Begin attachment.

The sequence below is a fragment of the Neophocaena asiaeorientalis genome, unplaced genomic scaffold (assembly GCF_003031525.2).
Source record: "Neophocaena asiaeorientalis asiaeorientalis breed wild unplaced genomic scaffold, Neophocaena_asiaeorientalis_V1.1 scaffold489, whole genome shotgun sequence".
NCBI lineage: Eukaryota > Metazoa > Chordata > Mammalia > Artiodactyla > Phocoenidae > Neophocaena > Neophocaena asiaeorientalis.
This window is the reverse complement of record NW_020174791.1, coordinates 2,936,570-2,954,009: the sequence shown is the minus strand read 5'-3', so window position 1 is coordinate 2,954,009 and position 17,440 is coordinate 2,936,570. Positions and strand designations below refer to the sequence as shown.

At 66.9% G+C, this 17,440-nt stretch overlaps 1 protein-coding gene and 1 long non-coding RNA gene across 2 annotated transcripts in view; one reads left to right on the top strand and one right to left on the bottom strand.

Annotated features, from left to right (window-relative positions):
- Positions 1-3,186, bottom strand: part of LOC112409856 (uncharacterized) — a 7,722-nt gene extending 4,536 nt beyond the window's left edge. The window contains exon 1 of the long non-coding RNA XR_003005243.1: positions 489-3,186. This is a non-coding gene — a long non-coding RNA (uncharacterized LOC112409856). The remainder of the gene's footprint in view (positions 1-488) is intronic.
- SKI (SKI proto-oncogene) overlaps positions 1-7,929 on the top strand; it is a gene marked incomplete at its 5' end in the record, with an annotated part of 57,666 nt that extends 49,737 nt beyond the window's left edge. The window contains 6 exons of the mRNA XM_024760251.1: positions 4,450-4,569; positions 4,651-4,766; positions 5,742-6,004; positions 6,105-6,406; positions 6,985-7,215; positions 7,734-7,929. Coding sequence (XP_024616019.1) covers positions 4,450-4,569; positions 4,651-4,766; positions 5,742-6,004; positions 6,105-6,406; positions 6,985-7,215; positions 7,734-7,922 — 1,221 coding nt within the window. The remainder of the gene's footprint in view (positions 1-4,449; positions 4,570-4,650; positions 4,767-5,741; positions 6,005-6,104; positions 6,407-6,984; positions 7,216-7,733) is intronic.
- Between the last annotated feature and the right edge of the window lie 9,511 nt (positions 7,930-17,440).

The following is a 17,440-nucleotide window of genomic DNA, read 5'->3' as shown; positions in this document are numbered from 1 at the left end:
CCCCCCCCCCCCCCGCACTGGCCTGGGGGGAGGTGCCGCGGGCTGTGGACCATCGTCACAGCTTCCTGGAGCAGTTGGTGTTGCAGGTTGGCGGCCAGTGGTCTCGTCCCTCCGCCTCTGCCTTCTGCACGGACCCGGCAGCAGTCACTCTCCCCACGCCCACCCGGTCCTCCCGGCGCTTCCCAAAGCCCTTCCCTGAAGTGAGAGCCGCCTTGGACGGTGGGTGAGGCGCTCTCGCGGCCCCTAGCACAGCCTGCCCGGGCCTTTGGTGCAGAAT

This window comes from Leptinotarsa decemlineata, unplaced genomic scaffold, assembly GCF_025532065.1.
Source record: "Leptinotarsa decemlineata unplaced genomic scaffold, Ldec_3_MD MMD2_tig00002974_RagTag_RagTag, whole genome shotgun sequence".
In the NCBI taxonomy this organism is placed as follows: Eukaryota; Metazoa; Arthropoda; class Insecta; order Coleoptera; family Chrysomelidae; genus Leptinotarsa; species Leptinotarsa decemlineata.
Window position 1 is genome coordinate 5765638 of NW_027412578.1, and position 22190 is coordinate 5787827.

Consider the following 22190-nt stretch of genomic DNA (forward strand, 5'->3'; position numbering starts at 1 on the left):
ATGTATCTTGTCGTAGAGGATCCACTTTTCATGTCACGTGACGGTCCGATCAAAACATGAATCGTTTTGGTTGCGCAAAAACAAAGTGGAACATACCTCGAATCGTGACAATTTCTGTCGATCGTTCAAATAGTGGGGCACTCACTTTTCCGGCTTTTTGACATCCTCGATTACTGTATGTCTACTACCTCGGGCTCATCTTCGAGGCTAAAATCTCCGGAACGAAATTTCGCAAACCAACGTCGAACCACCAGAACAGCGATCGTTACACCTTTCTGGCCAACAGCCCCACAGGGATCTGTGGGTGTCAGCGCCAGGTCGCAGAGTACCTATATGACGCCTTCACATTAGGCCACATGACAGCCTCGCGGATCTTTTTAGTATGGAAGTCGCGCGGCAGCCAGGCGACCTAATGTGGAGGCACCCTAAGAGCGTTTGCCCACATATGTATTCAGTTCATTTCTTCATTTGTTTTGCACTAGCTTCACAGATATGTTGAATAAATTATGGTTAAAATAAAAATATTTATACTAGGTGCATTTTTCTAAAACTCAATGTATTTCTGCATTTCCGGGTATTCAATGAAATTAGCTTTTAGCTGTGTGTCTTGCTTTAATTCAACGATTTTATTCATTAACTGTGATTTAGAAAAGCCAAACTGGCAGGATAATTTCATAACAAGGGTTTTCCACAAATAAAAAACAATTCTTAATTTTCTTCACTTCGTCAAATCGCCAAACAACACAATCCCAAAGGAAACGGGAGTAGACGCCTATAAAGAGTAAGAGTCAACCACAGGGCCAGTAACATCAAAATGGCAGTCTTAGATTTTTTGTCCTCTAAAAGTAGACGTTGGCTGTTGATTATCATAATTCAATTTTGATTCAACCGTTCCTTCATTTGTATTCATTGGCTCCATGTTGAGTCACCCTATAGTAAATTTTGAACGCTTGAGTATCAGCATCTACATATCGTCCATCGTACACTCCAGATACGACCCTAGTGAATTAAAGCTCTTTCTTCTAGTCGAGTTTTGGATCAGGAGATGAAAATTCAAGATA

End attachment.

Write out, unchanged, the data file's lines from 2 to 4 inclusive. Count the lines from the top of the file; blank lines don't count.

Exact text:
Source record: "Neophocaena asiaeorientalis asiaeorientalis breed wild unplaced genomic scaffold, Neophocaena_asiaeorientalis_V1.1 scaffold489, whole genome shotgun sequence".
NCBI lineage: Eukaryota > Metazoa > Chordata > Mammalia > Artiodactyla > Phocoenidae > Neophocaena > Neophocaena asiaeorientalis.
This window is the reverse complement of record NW_020174791.1, coordinates 2,936,570-2,954,009: the sequence shown is the minus strand read 5'-3', so window position 1 is coordinate 2,954,009 and position 17,440 is coordinate 2,936,570. Positions and strand designations below refer to the sequence as shown.